The Stratton Story
The Stratton Story- 1949- Poster.png
1949 theatrical poster
Directed bySam Wood
Written byDouglas Morrow
Screenplay byGuy Trosper
George Wells
Produced byJack Cummings
StarringJames Stewart
June Allyson
Frank Morgan
Agnes Moorehead
CinematographyHarold Rosson
Edited byBen Lewis
Music byAdolph Deutsch
Distributed byMetro-Goldwyn-Mayer
Release date
  • May 12, 1949 (1949-05-12)
Running time
106 minutes
CountryUnited States
Box office$4,488,000[1]

The Stratton Story is a 1949 American biographical film directed by Sam Wood that tells the true story of Monty Stratton, a Major League Baseball pitcher who pitched for the Chicago White Sox from 1934 to 1938.[2] The film is the first of three to pair stars Jimmy Stewart and June Allyson, followed by The Glenn Miller Story and Strategic Air Command. Stratton commented that Stewart "did a great job of playing me, in a picture which I figure was about as true to life as they could make it."[3]

The Stratton Story was a financial success and won the Academy Award for Best Motion Picture Story.


Texas farm boy Monty Stratton demonstrates a knack for pitching a baseball. With the help of Barney Wile, a retired catcher who is now a scout, he manages to arrange a tryout with the Chicago White Sox during the team's spring training in California. He shows promise and is given a contract.

On his first evening at spring training, Stratton is introduced to a young woman named Ethel. They start dating and fall in love, but Stratton must leave from Ethel to travel to Chicago. When he is sent down to a minor league team, he proposes marriage. He is called back up to the White Sox and returns to Chicago with his newlywed bride, and by the end of the season, they are expecting a child.

The next season, Stratton is pitching during a road game and cannot focus because he is thinking of his wife giving birth in Chicago. When he is notified that he has a son, he throws a wild pitch and is pulled from the game smiling.

As his career progresses, Stratton improves so much that he is voted an All-Star in the American League. In the offseason of 1938, he accidentally shoots himself in the right leg while hunting on his farm in Texas. When his leg must be amputated, it appears as though his pitching career is over and he enters a very dark, brooding period. Nevertheless, with the support of his wife and a wooden leg, Stratton learns to walk along with his baby boy. He works hard and starts practicing his pitching again. He makes an inspirational, successful minor-league comeback in 1946.

Historical inaccuracy

The movie falsely indicates that Stratton's debut for the Chicago White Sox was part of a catastrophic 16–0 loss to the New York Yankees. However, Stratton's MLB debut occurred on Saturday, June 2, 1934 in a White Sox home game at Comiskey Park versus the Detroit Tigers. Detroit already held a 10–0 lead and had two runners on base when Stratton entered the game in relief with two outs in the sixth inning. Stratton retired the Tigers in that inning without any further runs scored. Over the game's final three innings, Stratton allowed two more runs (both earned) on four hits as the Tigers won 12–0. It was Stratton's only major-league appearance of the 1934 season.[4]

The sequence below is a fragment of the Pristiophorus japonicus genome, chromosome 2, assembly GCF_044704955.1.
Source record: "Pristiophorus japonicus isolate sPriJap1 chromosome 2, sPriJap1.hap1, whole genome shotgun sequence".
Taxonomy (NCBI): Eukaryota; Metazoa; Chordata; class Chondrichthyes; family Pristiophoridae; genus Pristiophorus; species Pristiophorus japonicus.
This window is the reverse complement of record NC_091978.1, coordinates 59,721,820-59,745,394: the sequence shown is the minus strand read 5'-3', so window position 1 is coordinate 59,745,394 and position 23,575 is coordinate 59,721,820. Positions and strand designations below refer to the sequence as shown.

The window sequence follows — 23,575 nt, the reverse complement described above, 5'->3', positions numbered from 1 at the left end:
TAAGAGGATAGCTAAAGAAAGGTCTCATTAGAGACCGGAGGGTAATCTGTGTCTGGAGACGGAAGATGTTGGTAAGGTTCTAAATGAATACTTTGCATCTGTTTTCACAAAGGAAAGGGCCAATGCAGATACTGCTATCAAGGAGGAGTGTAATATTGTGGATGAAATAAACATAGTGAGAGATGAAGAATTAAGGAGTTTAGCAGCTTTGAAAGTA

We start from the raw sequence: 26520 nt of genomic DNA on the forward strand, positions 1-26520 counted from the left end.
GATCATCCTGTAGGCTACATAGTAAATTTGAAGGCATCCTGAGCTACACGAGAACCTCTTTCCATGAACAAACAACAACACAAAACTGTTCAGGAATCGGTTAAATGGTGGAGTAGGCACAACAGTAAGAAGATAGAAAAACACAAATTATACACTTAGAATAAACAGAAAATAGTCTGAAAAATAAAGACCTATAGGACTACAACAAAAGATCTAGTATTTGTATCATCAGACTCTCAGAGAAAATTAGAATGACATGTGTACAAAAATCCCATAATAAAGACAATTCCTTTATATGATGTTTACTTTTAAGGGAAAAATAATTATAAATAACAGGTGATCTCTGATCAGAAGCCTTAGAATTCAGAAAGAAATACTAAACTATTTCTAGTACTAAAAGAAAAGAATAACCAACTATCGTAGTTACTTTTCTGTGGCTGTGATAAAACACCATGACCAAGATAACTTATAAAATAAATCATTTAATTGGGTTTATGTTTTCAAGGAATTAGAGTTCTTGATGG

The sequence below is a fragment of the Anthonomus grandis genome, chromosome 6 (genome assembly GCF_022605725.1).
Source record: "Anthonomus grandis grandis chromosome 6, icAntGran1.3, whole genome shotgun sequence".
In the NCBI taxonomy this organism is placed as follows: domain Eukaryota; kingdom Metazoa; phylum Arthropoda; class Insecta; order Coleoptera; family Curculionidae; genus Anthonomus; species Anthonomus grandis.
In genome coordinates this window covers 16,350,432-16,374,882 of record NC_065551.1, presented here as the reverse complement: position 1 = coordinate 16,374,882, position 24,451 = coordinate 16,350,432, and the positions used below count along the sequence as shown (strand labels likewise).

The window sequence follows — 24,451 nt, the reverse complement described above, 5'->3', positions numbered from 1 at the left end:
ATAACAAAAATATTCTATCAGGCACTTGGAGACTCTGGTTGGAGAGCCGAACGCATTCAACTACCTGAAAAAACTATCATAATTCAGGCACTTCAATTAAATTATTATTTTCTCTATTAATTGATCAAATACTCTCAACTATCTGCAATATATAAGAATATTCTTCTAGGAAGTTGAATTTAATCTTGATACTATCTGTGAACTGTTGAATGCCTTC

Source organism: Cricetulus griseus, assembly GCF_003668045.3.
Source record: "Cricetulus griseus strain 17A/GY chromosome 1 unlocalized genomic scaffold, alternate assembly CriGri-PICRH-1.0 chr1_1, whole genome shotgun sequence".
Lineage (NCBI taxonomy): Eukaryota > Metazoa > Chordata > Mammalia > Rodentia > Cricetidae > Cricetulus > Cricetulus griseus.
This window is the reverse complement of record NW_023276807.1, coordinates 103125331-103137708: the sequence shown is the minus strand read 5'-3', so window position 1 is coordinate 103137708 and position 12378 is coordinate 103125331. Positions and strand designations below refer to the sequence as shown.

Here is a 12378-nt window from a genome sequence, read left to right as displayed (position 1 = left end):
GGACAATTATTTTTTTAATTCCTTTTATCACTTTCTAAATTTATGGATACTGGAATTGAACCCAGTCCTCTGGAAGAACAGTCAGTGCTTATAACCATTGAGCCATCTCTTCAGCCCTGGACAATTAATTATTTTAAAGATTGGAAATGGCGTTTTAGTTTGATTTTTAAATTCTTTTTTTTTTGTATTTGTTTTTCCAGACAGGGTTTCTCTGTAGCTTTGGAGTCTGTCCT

Agnes Moorehead, who played the role of Monty Stratton's mother, was only seven years James Stewart's senior.

Warner Bros. contract player Ronald Reagan sought the title role, but the studio refused to loan him to MGM because it believed that the film would be a failure.[5]

Van Johnson was announced at one stage to play the lead.[6]


Scenes were staged at various baseball parks, including:[2]

Stock footage was used to depict several other American League baseball parks in establishing shots.


According to MGM records, the film earned $3,831,000 in the U.S. and Canada and $657,000 overseas, resulting in a profit of $1,211,000.[1] It was one of the most popular films of the year.[7]

Radio adaptation

The story was adapted for a one-hour CBS Lux Radio Theatre episode broadcast on February 13, 1950 that was entitled "The Stratton Story." Stewart and Allyson repeated their roles for the program.[8]


  1. ^ a b c The Eddie Mannix Ledger, Los Angeles: Margaret Herrick Library, Center for Motion Picture Study.
  2. ^ a b "The Stratton Story". Retrieved 2022-03-15.
  3. ^ Ap (1982-09-30). "MONTY STRATTON, 70, PITCHER WHO INSPIRED MOVIE, IS DEAD". The New York Times. ISSN 0362-4331. Retrieved 2022-03-15.
  4. ^ "Retrosheet Boxscore: Detroit Tigers 12, Chicago White Sox 0". Retrieved 2022-01-16.
  5. ^ "Monty Stratton, 70, Pitcher Who Inspired Movie, Is Dead". The New York Times. AP. 1982-09-30.
  6. ^ "The Starry Way". The Courier-Mail. Brisbane: National Library of Australia. 13 March 1948. p. 2. Retrieved 6 July 2012.
  7. ^ "Top Grossers of 1949". Variety. 4 January 1950. p. 59.
  8. ^ "Monday Selections". Toledo Blade (Ohio). 1950-02-13. p. 4 (Peach Section). Retrieved 2021-06-24.